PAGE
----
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Salient: Victoria University Students' Paper. Vol. 29, No. 14. 1966.

On the grapevine

On the grapevine


Rostrum, a new National Party political quarterly, has just made its appearance. The university club hopes to escape the disastrous financial fate which overtook its earlier publication, Impact.


Ian Robertson, former South African student president, is now on a scholarship in London. (He left by an exit permit, which means he can never return to South Africa.) Back in South Africa his oppressor, new Prime Minister Vorster is weathering a storm of criticism. When he made public his reasons for the ban, he found every single allegation (membership of a bannod organisation. contact with a subversive organisation, not a bona fide student) convincingly proved wrong. Indeed. the subversive organisation turned out to be MRA! "It must by now be clear to even the most dedicated and myopic believer that something went grievously wrong in this case." editorialised the Johannesburg Star. But Vorster shows no sign of changing, and 500 people are now subject to banning orders.

NZBC concerts

If You've Had trouble booking seats at concession rates for NZBC concerts, listen to this tale. "I don't see why students should get the best seats when there are people willing to pay full price for them." snarled the ticket counter woman at the DIC at one student recently. Forced to take much less satisfactory seats. he wrote to the NZBC to complain. Back came profuse apologies and two complimentary tickets for the next concert. Moral—it's not a crime to be a student.


The Pensions Office is the frequent receiver of plaintive appeals for aid. Here are a few genuine statements:

  • • I am forwarding my marriage certificate and two children. one of which is a mistake as you can see.
  • • You have changed my little girl into a boy, will this make any difference.
  • • I want money as quick as you can send it. I have been in bed with the doctor all week and he does not seem to be doing me any good.

Funny money

So The Banks want to cut down overdrafts. How do the companies get the money required? They borrow' at higher rates from the major finance companies. And who's the biggest shareholder in the major finance companies? Why, the banks, of course. Small wonder that the Wellington executive who told Salient this was angry. He'd just had his overdraft limit cutbut the bank politely pointed out where he could get the money from.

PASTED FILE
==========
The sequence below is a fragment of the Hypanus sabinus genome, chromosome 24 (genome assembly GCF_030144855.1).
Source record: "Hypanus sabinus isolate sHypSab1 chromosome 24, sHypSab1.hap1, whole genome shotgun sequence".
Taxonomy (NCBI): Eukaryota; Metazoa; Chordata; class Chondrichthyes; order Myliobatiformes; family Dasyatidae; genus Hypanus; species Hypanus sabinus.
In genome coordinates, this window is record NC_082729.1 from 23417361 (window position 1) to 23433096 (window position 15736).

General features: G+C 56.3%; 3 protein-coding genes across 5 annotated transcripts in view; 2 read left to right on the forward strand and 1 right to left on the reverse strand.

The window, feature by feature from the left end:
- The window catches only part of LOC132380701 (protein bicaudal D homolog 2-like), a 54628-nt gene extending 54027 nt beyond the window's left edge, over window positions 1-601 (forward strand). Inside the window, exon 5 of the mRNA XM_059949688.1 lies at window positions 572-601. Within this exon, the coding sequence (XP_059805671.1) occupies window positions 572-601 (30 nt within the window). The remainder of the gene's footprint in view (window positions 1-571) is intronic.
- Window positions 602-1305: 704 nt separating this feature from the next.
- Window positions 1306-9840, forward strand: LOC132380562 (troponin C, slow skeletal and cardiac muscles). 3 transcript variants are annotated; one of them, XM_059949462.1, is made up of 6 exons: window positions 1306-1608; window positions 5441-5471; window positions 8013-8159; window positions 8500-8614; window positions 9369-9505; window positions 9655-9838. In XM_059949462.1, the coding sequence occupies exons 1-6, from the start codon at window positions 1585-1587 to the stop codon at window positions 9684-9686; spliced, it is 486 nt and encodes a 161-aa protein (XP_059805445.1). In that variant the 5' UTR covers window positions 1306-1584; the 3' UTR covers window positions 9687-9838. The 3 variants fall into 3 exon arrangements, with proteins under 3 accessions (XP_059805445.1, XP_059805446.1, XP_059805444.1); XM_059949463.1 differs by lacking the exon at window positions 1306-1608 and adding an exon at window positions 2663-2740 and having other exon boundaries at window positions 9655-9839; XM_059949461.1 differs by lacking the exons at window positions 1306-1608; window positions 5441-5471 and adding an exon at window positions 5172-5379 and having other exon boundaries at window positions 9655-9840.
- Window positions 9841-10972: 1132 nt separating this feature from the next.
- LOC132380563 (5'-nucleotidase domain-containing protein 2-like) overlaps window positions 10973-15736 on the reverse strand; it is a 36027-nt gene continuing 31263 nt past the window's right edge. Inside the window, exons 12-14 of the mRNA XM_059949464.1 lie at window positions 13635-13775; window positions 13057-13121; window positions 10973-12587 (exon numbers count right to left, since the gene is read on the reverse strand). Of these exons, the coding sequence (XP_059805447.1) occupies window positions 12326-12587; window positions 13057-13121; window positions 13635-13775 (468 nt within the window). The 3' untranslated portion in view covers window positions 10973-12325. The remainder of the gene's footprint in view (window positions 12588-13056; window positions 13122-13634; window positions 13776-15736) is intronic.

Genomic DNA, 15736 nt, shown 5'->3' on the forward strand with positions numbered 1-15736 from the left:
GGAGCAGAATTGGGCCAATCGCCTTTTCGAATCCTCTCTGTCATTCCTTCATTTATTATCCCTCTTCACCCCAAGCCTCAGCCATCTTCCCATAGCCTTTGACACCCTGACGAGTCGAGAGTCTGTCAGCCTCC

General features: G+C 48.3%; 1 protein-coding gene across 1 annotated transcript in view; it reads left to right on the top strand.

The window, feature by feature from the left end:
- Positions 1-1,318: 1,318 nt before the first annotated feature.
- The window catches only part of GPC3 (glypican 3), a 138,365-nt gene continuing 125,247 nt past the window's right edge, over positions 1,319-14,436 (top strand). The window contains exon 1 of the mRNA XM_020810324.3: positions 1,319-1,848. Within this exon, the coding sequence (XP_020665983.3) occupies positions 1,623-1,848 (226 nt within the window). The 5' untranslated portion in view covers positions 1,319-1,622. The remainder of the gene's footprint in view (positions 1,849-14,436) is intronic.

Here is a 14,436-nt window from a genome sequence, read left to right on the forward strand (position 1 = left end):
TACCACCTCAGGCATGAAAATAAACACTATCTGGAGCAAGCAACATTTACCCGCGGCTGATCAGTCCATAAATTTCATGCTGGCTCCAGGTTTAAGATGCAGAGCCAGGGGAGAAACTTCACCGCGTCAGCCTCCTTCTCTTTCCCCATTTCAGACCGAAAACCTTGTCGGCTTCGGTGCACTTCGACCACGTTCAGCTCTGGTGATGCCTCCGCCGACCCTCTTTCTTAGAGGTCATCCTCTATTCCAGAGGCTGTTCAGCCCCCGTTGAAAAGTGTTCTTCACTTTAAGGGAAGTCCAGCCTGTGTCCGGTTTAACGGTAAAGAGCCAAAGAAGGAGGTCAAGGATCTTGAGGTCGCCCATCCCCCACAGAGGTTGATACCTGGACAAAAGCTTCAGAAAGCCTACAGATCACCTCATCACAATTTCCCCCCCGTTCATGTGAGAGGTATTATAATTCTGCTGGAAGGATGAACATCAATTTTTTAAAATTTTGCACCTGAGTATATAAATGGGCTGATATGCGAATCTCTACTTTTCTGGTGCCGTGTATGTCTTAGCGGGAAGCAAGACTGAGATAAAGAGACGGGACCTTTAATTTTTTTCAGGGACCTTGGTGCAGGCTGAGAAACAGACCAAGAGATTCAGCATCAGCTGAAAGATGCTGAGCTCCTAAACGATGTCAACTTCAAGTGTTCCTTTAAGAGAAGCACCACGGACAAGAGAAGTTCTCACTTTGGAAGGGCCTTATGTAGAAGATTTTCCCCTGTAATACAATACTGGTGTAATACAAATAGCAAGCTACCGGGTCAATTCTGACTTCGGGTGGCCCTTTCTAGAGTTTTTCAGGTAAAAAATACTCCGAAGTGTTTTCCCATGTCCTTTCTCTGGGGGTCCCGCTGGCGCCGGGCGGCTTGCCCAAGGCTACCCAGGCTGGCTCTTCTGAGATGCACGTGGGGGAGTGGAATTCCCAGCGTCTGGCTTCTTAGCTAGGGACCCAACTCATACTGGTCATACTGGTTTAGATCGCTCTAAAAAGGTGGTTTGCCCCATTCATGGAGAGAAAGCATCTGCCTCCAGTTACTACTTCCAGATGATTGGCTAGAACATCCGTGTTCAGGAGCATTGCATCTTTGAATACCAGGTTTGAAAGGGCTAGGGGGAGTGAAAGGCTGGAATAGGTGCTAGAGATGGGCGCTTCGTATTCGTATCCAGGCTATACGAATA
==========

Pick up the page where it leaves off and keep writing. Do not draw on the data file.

Land's fate

Readers may recall an earlier feature on a 200-bed hostel plan which won't proceed because the Government doesn't give financial assistance to private persons for hostel building. We have been anonymously informed that the person concerned has been trying to sell the land involved. To the university? —not likely!

Student's ban

The Founder of the maverick Canterbury weekly magazine "Kobald" has been banned from the university campus. He is not a student. The ban followed protests to the university authorities over "Kobald's" publication of two articles on contraceptive methods. The university authorities say that, had the person involved (Mr. K. McAllister) been a student, a caution only would have been given.


The Accommodation Service has received inquiries from students who wish to rent flats after finals and to retain them for the 1967 academic year. It would help the Accommodation Service to find suitable flats for these students if students who intend to vacate their flats after: finals give particulars to the Accommodation Officer. Students, when giving notice to their landlord, could mention that the University has an Accommodation Service. This could help the University to retain accommodation suitable for students and by this means the Service may obtain additional addresses of landlords willing to house students.